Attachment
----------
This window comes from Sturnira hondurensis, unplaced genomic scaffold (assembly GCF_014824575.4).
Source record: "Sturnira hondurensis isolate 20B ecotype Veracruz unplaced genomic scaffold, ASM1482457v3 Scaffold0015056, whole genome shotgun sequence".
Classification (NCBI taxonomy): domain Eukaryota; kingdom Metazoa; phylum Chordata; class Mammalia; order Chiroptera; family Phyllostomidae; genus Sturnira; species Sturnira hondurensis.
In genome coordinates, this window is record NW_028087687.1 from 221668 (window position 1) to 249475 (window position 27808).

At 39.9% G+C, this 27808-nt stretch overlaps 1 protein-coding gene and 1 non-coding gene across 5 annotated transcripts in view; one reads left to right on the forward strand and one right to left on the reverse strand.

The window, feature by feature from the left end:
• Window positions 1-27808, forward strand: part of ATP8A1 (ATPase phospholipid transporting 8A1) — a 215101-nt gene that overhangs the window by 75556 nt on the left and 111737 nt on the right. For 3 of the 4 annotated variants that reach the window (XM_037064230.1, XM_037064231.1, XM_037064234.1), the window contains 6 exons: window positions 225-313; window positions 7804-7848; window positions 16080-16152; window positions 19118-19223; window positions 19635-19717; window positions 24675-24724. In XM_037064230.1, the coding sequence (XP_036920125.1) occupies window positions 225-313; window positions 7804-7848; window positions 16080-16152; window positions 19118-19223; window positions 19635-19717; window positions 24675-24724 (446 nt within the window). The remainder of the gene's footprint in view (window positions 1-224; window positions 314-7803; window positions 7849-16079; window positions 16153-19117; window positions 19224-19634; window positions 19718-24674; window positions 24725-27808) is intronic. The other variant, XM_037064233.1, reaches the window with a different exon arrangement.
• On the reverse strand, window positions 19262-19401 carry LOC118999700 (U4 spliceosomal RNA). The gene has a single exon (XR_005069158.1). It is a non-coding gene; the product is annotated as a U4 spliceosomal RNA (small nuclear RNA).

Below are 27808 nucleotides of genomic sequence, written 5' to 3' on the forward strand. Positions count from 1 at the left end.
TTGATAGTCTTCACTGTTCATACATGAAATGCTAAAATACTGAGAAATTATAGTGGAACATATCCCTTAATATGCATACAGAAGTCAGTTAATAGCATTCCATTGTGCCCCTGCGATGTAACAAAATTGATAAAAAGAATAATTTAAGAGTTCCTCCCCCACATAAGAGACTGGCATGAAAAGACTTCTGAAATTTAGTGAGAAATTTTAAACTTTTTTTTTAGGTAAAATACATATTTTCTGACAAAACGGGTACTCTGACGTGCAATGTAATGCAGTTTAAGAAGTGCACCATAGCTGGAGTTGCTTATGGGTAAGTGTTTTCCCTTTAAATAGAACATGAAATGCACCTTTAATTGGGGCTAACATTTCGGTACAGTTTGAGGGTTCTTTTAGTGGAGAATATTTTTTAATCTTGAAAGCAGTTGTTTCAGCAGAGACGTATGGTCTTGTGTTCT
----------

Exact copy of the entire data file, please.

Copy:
This window comes from Sturnira hondurensis, unplaced genomic scaffold (assembly GCF_014824575.4).
Source record: "Sturnira hondurensis isolate 20B ecotype Veracruz unplaced genomic scaffold, ASM1482457v3 Scaffold0015056, whole genome shotgun sequence".
Classification (NCBI taxonomy): domain Eukaryota; kingdom Metazoa; phylum Chordata; class Mammalia; order Chiroptera; family Phyllostomidae; genus Sturnira; species Sturnira hondurensis.
In genome coordinates, this window is record NW_028087687.1 from 221668 (window position 1) to 249475 (window position 27808).

At 39.9% G+C, this 27808-nt stretch overlaps 1 protein-coding gene and 1 non-coding gene across 5 annotated transcripts in view; one reads left to right on the forward strand and one right to left on the reverse strand.

The window, feature by feature from the left end:
• Window positions 1-27808, forward strand: part of ATP8A1 (ATPase phospholipid transporting 8A1) — a 215101-nt gene that overhangs the window by 75556 nt on the left and 111737 nt on the right. For 3 of the 4 annotated variants that reach the window (XM_037064230.1, XM_037064231.1, XM_037064234.1), the window contains 6 exons: window positions 225-313; window positions 7804-7848; window positions 16080-16152; window positions 19118-19223; window positions 19635-19717; window positions 24675-24724. In XM_037064230.1, the coding sequence (XP_036920125.1) occupies window positions 225-313; window positions 7804-7848; window positions 16080-16152; window positions 19118-19223; window positions 19635-19717; window positions 24675-24724 (446 nt within the window). The remainder of the gene's footprint in view (window positions 1-224; window positions 314-7803; window positions 7849-16079; window positions 16153-19117; window positions 19224-19634; window positions 19718-24674; window positions 24725-27808) is intronic. The other variant, XM_037064233.1, reaches the window with a different exon arrangement.
• On the reverse strand, window positions 19262-19401 carry LOC118999700 (U4 spliceosomal RNA). The gene has a single exon (XR_005069158.1). It is a non-coding gene; the product is annotated as a U4 spliceosomal RNA (small nuclear RNA).

Below are 27808 nucleotides of genomic sequence, written 5' to 3' on the forward strand. Positions count from 1 at the left end.
TTGATAGTCTTCACTGTTCATACATGAAATGCTAAAATACTGAGAAATTATAGTGGAACATATCCCTTAATATGCATACAGAAGTCAGTTAATAGCATTCCATTGTGCCCCTGCGATGTAACAAAATTGATAAAAAGAATAATTTAAGAGTTCCTCCCCCACATAAGAGACTGGCATGAAAAGACTTCTGAAATTTAGTGAGAAATTTTAAACTTTTTTTTTAGGTAAAATACATATTTTCTGACAAAACGGGTACTCTGACGTGCAATGTAATGCAGTTTAAGAAGTGCACCATAGCTGGAGTTGCTTATGGGTAAGTGTTTTCCCTTTAAATAGAACATGAAATGCACCTTTAATTGGGGCTAACATTTCGGTACAGTTTGAGGGTTCTTTTAGTGGAGAATATTTTTTAATCTTGAAAGCAGTTGTTTCAGCAGAGACGTATGGTCTTGTGTTCT